hendy [Member] said:

Maybe it boils down to this:

Does corporate America run America, or do its people?

Bayh was always paranoid about his war chest. His spousal compromises made his position tough. He seemed harmless, but inaction in the face of tough choices always appears to be the right approach. But like Mencken said, complex questions often have simple answers, and they're wrong.

I'll occasionally take an uncompromising candidate, even if their positions might be contrary to my own. Better the devil you know....

2010-02-18 16:48:49

Write Man [Member] said:

There have been more than a few articles (of the hand-wringing variety) detailing the "collapsing middle." Maybe that's exactly what we need to get this country moving in one direction (hopefully the left one;) or another. No more middle trying to make compromises that either do nothing, or don't in fact, happen (due to the right's refusal to truly compromise on ANYTHING).

If nothing else, it would motivate the public to vote out whatever party had the stones to truly try to force through its policies...put up or shut up.

2010-02-18 17:07:57

Write Man [Member] said:

Oh yeah...good points Hendy!

2010-02-18 17:08:47

Tell The Truth [Member] said:

Thank you, Ruth,. Calming comments.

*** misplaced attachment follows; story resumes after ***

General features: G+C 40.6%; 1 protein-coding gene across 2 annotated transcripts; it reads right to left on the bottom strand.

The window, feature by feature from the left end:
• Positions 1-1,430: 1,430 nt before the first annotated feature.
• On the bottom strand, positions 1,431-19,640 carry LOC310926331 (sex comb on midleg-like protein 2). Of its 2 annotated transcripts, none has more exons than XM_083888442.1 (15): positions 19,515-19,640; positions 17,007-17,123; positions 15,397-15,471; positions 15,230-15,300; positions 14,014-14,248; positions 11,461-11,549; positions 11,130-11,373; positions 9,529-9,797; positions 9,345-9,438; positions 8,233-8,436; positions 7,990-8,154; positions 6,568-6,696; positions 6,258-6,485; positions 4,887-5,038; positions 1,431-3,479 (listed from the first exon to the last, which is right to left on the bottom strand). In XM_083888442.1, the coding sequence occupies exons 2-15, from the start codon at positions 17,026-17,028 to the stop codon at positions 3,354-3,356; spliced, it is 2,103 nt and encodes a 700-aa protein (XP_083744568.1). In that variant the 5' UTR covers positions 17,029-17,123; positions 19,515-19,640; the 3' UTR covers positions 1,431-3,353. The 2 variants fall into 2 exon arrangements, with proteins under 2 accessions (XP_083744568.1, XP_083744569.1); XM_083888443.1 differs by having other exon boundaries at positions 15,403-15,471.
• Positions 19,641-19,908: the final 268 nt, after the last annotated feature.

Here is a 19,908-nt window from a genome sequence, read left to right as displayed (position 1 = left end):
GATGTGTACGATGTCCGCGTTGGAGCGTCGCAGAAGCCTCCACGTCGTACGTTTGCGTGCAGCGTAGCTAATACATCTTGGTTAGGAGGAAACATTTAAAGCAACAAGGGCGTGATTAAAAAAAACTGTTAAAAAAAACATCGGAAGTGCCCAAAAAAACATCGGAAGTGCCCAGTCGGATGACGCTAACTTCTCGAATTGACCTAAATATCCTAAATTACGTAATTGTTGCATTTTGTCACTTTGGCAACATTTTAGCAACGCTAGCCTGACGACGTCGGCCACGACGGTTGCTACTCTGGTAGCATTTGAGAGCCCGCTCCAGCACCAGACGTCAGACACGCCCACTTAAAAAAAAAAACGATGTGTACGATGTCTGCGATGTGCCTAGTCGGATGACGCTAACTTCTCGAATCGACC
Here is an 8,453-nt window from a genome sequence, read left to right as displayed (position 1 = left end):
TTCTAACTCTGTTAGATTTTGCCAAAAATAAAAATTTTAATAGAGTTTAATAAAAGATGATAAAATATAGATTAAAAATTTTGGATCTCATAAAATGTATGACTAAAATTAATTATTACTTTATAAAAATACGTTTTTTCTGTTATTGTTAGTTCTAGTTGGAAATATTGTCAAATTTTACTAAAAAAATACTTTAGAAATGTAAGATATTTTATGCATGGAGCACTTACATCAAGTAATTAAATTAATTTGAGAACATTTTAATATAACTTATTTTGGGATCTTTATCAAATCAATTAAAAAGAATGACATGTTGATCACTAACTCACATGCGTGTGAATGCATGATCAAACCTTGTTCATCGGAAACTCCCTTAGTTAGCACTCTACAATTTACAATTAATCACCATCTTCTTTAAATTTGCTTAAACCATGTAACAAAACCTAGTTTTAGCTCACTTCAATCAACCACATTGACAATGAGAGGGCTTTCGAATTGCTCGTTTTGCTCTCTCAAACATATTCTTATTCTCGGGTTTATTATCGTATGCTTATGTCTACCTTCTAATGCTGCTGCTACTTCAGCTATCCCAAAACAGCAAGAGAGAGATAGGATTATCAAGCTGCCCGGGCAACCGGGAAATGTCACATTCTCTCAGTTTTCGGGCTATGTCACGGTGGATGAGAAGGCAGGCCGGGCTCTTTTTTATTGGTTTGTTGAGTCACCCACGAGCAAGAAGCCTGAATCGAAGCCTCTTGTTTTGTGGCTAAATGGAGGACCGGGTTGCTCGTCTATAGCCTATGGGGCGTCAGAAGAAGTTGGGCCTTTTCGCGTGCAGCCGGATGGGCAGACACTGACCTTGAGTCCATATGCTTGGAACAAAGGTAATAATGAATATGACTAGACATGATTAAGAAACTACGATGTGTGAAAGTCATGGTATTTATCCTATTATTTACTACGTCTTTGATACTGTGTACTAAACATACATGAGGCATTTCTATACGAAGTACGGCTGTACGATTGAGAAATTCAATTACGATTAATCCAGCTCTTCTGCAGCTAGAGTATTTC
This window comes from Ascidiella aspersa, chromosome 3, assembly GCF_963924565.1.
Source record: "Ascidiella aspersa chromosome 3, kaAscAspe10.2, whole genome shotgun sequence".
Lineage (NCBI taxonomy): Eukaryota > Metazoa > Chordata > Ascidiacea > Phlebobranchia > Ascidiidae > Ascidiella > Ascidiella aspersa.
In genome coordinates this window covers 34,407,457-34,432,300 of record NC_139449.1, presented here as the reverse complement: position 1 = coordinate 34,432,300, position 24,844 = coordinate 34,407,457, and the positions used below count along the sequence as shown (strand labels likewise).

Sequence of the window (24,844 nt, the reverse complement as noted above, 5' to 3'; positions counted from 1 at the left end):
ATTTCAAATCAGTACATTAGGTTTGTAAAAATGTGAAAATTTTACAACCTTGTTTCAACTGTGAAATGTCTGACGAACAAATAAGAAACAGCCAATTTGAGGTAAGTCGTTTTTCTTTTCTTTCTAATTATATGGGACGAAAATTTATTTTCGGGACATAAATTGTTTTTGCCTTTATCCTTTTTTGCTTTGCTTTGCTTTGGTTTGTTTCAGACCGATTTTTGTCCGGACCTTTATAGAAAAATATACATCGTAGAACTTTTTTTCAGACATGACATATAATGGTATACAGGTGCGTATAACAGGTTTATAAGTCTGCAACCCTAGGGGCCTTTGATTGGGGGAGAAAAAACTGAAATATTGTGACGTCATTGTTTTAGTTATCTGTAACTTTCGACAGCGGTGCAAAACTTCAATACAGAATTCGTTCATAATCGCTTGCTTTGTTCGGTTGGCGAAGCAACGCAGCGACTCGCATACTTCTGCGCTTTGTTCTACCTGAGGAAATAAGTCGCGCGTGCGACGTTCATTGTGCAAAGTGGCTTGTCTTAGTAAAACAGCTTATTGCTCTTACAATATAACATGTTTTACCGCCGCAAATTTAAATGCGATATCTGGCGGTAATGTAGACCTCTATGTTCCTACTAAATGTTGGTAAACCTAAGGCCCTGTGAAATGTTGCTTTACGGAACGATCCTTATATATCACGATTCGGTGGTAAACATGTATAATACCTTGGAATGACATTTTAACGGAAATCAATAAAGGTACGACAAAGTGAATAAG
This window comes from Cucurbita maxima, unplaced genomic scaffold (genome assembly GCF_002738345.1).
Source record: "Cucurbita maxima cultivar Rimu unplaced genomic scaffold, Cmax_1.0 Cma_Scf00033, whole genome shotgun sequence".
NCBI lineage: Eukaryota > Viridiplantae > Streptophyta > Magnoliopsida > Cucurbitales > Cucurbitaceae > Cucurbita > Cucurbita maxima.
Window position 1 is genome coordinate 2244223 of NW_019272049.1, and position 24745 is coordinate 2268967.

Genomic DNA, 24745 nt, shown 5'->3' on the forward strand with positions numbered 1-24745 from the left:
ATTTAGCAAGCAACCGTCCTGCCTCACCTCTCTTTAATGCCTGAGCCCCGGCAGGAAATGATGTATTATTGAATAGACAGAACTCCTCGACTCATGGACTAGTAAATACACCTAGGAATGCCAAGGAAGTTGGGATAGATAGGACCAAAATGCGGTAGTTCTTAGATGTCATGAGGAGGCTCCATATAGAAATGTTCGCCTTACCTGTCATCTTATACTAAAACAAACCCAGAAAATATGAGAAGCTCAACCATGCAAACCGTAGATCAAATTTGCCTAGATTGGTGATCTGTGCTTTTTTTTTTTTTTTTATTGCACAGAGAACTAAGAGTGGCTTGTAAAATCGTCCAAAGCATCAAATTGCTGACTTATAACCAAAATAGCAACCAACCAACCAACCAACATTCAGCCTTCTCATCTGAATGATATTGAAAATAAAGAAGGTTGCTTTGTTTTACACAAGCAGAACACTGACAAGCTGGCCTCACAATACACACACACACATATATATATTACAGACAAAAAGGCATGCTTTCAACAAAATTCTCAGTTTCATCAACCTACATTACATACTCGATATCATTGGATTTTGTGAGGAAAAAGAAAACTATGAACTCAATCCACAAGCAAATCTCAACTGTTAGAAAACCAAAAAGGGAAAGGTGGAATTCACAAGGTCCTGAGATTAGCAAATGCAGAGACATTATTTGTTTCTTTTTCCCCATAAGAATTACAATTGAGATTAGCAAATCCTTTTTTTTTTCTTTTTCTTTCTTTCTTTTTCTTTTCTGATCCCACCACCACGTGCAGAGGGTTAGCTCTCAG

And yeah, this still hurts.

2010-02-19 06:14:23

Shorty Long [unverified] said:

God. For once I will have to agree with your sewing circle. Bayh basically screwed the pooch and was finally going to get caught. Just got back from CPAC, they were all getting a good laught about Indiana politics, including our Guv.

2010-02-22 14:39:55

George Stuteville [unverified] said:

Bayh's announcement was stunning. I am pretty much in the same camp as Ruthie. I think he is sick of the Senate. I think he was sick of the Senate, based on his family's connections to it, long before he was ever elected to that end of the U.S. Capitol.

I wish he had taken better care of the Indiana Democratic party because it is quite possible that John Hostettler could put together a statewide right wing, tea-part, gun-loving, anti-abortion coalition that would narrowly defeat the weakened Democrats.

I also wish Bayh would not have blamed the Senate for his personal decision.

Oh well...

2010-02-22 16:00:01